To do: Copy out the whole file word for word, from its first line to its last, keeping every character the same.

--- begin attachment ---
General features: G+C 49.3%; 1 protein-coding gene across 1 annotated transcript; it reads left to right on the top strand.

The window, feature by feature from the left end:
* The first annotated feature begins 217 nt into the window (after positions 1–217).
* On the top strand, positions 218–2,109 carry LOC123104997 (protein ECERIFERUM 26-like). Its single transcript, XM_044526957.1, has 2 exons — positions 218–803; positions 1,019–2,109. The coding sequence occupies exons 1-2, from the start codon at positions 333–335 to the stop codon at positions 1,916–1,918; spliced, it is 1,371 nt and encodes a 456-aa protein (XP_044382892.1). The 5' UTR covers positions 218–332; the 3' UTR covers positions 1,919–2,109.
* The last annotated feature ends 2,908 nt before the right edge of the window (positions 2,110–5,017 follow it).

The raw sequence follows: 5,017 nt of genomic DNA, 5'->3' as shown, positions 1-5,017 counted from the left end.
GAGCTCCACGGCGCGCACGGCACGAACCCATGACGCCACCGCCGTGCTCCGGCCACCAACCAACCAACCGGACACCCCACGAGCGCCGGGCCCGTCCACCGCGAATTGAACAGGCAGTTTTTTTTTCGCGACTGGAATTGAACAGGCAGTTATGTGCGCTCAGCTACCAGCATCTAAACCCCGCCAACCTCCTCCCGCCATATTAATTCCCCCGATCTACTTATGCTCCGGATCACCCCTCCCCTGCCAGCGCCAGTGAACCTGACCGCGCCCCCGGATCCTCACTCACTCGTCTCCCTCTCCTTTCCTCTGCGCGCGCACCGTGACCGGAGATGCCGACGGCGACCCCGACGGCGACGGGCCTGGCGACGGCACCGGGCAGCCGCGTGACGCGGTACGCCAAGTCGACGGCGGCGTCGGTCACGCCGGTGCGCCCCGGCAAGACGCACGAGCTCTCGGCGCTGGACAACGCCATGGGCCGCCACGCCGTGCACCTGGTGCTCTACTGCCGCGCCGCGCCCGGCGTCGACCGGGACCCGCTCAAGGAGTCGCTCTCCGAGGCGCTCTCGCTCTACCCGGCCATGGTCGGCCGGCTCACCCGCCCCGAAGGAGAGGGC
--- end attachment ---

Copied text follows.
General features: G+C 49.3%; 1 protein-coding gene across 1 annotated transcript; it reads left to right on the top strand.

The window, feature by feature from the left end:
* The first annotated feature begins 217 nt into the window (after positions 1–217).
* On the top strand, positions 218–2,109 carry LOC123104997 (protein ECERIFERUM 26-like). Its single transcript, XM_044526957.1, has 2 exons — positions 218–803; positions 1,019–2,109. The coding sequence occupies exons 1-2, from the start codon at positions 333–335 to the stop codon at positions 1,916–1,918; spliced, it is 1,371 nt and encodes a 456-aa protein (XP_044382892.1). The 5' UTR covers positions 218–332; the 3' UTR covers positions 1,919–2,109.
* The last annotated feature ends 2,908 nt before the right edge of the window (positions 2,110–5,017 follow it).

The raw sequence follows: 5,017 nt of genomic DNA, 5'->3' as shown, positions 1-5,017 counted from the left end.
GAGCTCCACGGCGCGCACGGCACGAACCCATGACGCCACCGCCGTGCTCCGGCCACCAACCAACCAACCGGACACCCCACGAGCGCCGGGCCCGTCCACCGCGAATTGAACAGGCAGTTTTTTTTTCGCGACTGGAATTGAACAGGCAGTTATGTGCGCTCAGCTACCAGCATCTAAACCCCGCCAACCTCCTCCCGCCATATTAATTCCCCCGATCTACTTATGCTCCGGATCACCCCTCCCCTGCCAGCGCCAGTGAACCTGACCGCGCCCCCGGATCCTCACTCACTCGTCTCCCTCTCCTTTCCTCTGCGCGCGCACCGTGACCGGAGATGCCGACGGCGACCCCGACGGCGACGGGCCTGGCGACGGCACCGGGCAGCCGCGTGACGCGGTACGCCAAGTCGACGGCGGCGTCGGTCACGCCGGTGCGCCCCGGCAAGACGCACGAGCTCTCGGCGCTGGACAACGCCATGGGCCGCCACGCCGTGCACCTGGTGCTCTACTGCCGCGCCGCGCCCGGCGTCGACCGGGACCCGCTCAAGGAGTCGCTCTCCGAGGCGCTCTCGCTCTACCCGGCCATGGTCGGCCGGCTCACCCGCCCCGAAGGAGAGGGC